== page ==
Why Nothing Tastes Sweeter Than A River Street Praline

Just the smells of burnt sugar and toasted nuts take me back in time.

Praline & Bear Claw Combo- Classic Box

Courtesy River Street Sweets

Southern-style pralines are among my favorite flavors from growing up. Soft and a little crumbly, with a tender snap from halved pecans and a warm caramel taste that melts in your mouth, these sweets remain incredibly special to me.  

Pralines don’t come from the place I was born—Puerto Rico—but rather from Georgia, where I grew up. I lived in the suburbs outside of Atlanta, but my mother loved going on excursions to destinations that were just close enough for a same-day round trip. Savannah was one of our favorites, particularly over the holidays, when iconic River Street was festooned with ribbons and wreaths. 

For me, Savannah always felt so romantic. The jasmine creeping up the railings of townhomes lit by gas lanterns and the Spanish moss cascading from massive oak trees captured my imagination; as did the occasional horse-drawn carriage click-clacking down worn stone streets.

I later learned that historic downtown Savannah was heavily manicured, masking the endemic poverty and inequity in the surrounding city. So often sweet memories sit alongside bitter ones. Many of these days in Savannah were set against the backdrop of my parents’ separation and the instability that followed. But in many ways, that made the pralines all the more special.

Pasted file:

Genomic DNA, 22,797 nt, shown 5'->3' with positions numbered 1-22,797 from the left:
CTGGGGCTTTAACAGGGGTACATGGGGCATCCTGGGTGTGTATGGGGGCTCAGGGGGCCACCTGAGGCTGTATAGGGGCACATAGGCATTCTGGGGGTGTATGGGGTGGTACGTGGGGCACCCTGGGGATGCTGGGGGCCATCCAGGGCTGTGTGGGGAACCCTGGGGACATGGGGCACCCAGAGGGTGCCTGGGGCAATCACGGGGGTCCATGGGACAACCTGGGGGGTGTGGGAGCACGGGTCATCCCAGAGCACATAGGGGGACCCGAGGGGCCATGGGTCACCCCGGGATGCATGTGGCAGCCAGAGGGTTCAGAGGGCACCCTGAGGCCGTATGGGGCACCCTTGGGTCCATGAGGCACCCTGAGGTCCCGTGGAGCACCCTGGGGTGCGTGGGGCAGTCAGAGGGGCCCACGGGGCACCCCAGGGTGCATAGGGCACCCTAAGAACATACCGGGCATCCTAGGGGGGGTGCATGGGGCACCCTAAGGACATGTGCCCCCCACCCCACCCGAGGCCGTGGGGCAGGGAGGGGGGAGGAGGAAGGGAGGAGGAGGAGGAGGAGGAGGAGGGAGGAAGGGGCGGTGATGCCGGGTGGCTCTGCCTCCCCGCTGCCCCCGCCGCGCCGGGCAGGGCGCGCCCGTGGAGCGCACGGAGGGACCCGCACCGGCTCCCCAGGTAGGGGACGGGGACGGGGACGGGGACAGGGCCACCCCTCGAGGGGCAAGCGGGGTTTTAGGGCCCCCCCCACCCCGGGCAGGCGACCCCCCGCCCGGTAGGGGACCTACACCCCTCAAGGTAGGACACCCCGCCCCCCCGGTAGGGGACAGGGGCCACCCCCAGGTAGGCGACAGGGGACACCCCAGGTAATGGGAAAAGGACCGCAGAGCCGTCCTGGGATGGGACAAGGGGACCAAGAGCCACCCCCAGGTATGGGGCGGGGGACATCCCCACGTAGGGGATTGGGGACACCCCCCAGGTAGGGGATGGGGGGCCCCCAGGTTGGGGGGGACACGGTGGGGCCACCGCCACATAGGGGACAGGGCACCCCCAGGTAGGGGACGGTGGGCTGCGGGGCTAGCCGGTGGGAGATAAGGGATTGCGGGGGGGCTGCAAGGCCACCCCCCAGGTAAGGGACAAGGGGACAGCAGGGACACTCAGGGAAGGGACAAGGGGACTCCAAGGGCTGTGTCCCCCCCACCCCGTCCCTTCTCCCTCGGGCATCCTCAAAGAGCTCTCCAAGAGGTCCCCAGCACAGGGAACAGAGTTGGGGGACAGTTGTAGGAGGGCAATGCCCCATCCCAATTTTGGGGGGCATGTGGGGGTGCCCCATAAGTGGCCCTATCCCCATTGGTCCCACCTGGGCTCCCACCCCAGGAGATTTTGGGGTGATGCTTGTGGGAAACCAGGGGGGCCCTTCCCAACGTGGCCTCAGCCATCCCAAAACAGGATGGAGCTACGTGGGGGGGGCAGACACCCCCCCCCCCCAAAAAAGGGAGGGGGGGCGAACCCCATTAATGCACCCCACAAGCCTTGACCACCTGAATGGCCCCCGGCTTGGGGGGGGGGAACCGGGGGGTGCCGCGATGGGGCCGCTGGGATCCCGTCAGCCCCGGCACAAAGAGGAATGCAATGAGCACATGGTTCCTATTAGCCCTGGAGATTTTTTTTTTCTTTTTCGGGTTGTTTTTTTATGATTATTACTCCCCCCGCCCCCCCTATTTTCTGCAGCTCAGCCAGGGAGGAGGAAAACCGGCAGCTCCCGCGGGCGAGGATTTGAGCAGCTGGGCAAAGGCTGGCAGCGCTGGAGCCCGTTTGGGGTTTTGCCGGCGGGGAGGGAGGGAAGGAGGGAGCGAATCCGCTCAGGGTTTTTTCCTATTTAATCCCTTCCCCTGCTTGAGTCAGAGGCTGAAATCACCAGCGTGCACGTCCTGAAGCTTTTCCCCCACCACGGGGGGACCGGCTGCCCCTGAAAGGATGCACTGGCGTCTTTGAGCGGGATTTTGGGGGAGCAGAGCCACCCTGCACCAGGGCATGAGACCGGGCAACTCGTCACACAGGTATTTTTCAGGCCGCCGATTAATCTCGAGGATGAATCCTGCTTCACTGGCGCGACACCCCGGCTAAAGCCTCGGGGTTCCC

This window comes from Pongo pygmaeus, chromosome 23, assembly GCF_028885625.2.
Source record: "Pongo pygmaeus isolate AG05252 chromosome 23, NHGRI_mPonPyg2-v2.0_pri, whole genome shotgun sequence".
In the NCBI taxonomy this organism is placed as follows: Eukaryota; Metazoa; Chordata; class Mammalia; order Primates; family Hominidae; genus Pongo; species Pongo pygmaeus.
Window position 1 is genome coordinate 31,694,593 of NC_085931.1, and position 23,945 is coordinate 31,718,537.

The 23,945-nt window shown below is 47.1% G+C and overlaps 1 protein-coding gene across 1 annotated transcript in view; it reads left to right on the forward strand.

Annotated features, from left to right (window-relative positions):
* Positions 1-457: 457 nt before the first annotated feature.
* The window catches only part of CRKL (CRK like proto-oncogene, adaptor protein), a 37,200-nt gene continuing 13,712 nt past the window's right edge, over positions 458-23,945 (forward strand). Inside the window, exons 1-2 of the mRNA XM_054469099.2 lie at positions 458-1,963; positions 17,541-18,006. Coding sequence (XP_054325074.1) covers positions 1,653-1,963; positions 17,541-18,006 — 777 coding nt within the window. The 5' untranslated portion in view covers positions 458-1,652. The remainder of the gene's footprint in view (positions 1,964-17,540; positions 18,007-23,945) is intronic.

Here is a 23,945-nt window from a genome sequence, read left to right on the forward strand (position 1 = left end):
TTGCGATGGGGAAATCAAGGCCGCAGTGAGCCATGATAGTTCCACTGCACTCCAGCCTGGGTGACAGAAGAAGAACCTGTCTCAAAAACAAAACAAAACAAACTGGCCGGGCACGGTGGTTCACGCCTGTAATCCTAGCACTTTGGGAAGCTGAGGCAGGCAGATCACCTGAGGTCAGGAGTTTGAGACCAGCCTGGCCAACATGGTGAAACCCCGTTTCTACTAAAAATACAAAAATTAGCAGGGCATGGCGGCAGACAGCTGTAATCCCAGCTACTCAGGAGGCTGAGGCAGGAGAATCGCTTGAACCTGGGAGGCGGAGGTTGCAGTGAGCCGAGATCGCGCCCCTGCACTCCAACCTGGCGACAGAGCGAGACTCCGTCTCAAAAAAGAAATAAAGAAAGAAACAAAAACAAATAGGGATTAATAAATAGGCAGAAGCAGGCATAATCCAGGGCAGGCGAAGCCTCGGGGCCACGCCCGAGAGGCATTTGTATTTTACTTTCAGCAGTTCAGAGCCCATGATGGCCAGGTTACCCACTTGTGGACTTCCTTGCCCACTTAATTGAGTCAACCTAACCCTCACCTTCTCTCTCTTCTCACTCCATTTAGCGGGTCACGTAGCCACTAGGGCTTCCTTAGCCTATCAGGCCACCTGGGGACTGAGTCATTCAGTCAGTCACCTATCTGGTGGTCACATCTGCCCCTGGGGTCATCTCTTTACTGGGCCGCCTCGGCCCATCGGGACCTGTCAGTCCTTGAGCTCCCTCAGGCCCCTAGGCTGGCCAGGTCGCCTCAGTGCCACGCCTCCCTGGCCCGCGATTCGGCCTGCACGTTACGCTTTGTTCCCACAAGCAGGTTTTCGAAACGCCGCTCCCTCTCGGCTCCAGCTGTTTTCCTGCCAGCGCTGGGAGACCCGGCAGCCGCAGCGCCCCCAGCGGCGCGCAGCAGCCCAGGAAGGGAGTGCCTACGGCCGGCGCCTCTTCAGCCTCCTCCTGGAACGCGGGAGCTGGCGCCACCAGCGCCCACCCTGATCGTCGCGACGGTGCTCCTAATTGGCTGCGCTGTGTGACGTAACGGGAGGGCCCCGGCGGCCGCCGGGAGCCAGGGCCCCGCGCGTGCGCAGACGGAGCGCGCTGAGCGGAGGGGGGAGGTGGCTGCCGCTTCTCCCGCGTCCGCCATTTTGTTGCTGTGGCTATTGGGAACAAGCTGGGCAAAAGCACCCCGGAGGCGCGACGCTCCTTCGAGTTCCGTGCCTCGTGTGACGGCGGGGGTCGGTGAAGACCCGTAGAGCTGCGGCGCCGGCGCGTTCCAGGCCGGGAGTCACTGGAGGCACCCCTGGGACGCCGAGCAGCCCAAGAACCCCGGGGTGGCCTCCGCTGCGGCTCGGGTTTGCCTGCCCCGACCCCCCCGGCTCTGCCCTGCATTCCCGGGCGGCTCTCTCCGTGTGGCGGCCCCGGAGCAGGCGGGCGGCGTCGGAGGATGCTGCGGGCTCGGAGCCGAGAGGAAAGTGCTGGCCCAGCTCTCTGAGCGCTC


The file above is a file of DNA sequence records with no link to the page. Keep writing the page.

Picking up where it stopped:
I’ve eaten dozens of these candies over the years, and most have come from River Street Sweets—because when I tried packaged versions, they paled in comparison. Food can be wondrous not just because of flavor and aroma. The process and context in which it’s enjoyed is a critical part of what makes certain tastes truly delicious. 

At River Street Sweets, the journey begins before you even walk through the door. Large glass windows reveal skilled confectionery alchemists pouring white sugar, half-and-half, and butter into a custom mixer (which they call the “praline pot”). It works like a double boiler, evenly heating the mixture while stirring continuously. Pecan halves are added at just the right time, and then individual candies are scooped directly onto a cool white marble countertop. Each settles into an amorphous mass, which hardens in about five minutes. The glass partition between you and the pralines is key, because otherwise it would be impossible to avoid snatching one up—maybe even before it has had the chance to fully cool.

My earliest memories of River Street Sweets are all joyful. It was the closest thing to Willy Wonka I had ever seen, and the aromas of burnt sugar, toasted nuts, and chocolate fudge were intoxicating. Over the years, I’ve returned to Savannah many times, and I can’t help but stop by this shop for the treat they’re famous for. I only wish they’d open a store near my home in North Carolina so I could relive this experience every week.

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